One of the keys to writing a strong self-evaluation form is to have data or evidence to justify your judgements. For many sections of the SEF a school leader will draw upon a range of externally validated data, yet at the heart of any school is the quality of teaching, which falls within the section judging the effectiveness of provision. These judgements can of course be linked to examination data performance, but in reality many of us would assume that inspectors want us to get to the nitty gritty of what is happening in our classrooms. Where is it strong, where is it weaker and how is the school addressing these issues?
Until five years ago, many schools would have looked to a timetable of observations of teaching staff to help with this judgement. However, there is an obvious danger of just using a single data source to answer this question. Indeed, drawing conclusions from the evidence of one self-evaluation tool can cause not only inaccuracy but also a potential source of conflict in the staffroom, as teachers can feel that one ‘snapshot’ can be unrepresentative of their own work and that of their subject or year group. Many schools recognised this and began to consider examination data along with the observations’ findings. This was beginning a process of triangulation – where a number of self-evaluation tools are used and the findings of each are considered to see if there is a consistency in the evidence gathered. These conclusions are likely to be more accurate and representative of the work in school and as a result will be more acceptable to staff in school.
A challenging process
The process of evaluating the teaching and learning in a whole school can often be a challenging one as so many individuals contribute to the overall results. Therefore school leaders may look to develop a system of evaluation which breaks the school down into sections so that making judgements is more manageable. This can be done through faculty reviews, department maintenance checks or even mini Ofsteds. An alternative strategy can be to consider how a particular year group or Key Stage is performing.
Once school leaders have decided how the schools will be sectioned to enable evaluation, the next stage is to consider which tools of evaluation will be used and then how they will be integrated to ensure there is triangulation of evidence. It is also important to consider the time scale over which these evaluations will occur and even how they will feed into writing the SEF, the school improvement plan or identifying future CPD projects. Schools at different stages of development will require appropriate review systems. A school that is currently in the National Challenge may implement a very detailed and robust review system, whereas a school which has undergone a recent Ofsted receiving an ‘outstanding’ judgement may develop a system with a lighter touch. The first example of a department review system given in this article will be one which hopes to be a middle way. Hopefully this range of systems will enable you to identify the appropriate review mechanism for your school.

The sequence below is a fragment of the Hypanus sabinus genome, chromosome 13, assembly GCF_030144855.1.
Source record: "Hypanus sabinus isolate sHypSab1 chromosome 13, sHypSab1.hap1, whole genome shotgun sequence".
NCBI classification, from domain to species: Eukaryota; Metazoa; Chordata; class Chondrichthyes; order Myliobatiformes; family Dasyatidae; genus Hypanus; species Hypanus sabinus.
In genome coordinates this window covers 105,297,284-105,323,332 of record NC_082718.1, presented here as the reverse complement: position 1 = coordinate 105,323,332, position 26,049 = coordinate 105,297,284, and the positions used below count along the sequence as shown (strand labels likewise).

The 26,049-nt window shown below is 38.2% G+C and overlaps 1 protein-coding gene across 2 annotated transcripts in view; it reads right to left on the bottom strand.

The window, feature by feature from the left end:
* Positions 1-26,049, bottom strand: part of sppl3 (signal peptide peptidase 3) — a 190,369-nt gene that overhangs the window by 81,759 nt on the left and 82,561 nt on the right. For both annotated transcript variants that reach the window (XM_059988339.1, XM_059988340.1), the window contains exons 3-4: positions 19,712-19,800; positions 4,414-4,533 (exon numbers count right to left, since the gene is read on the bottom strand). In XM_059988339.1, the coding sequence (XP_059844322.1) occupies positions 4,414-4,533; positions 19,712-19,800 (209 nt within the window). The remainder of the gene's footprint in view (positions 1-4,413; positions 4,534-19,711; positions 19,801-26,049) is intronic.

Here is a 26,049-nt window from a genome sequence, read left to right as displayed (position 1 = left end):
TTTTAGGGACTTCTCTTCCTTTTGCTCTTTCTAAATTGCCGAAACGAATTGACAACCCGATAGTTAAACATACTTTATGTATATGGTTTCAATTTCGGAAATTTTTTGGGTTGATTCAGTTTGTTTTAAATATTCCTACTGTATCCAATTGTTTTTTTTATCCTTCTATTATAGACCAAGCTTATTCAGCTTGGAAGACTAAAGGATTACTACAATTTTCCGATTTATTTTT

Review system one: a middle way
One small secondary entitled their review system ‘the department maintenance check’. This name was chosen to make the process sound more supportive and less judgemental. The SLT wished to monitor the standards of teaching and learning across the school, study the impact of whole-school initiatives and identify training needs. The results would then feed into the school SEF, performance management and CPD strategic planning.
The school was divided into eight departments, each with a middle leader responsible for standards within the department and performance management of the teachers within the department. These were English, expressive arts, humanities, languages, mathematics, PE and technology. The departmental maintenance check would use three self-evaluation tools:
- A lesson observation of each member of teaching staff within the department. The observation could have the dual purpose of also acting as a performance management observation, so in that year the HOD will only have to conduct one other observation to meet the performance management requirements.
- A department book check, which would look at the work of six pupils from one year group – two each of high, two of middle and two of low ability – and would ensure there is a book, folder or artefacts from each teacher. This would have the exception of PE.
- A pupil focus group would also be conducted to find the views of the pupils on the department. A different year group from that who provide books for the work scrutiny would be identified, yet the same sampling system as for the book check would be used, of six pupils across the ability range.
The cycle would be to monitor each department over a period of five terms. There was a maximum of four teachers in any department and hence a maximum of six tasks in any one check (four observations, one book check and one focus group). This meant that each member of SLT would conduct one task in each maintenance check. In addition, if a certain member of SLT could not contribute, the school business manager offered to help by conducting focus groups.
Each department maintenance check would be led by one member of SLT. This tended to be the senior leader who line-managed that middle leader. At a senior leadership meeting the roles within the check would be divided and there would then be a two-week window to complete the check. The SLT meeting immediately after this window would be a maintenance check analysis meeting where the evidence from the check would be analysed and appropriate conclusions drawn. The lead person member of SLT would then firstly feed back to the head of department and then to the department.
Review system two: lighter touch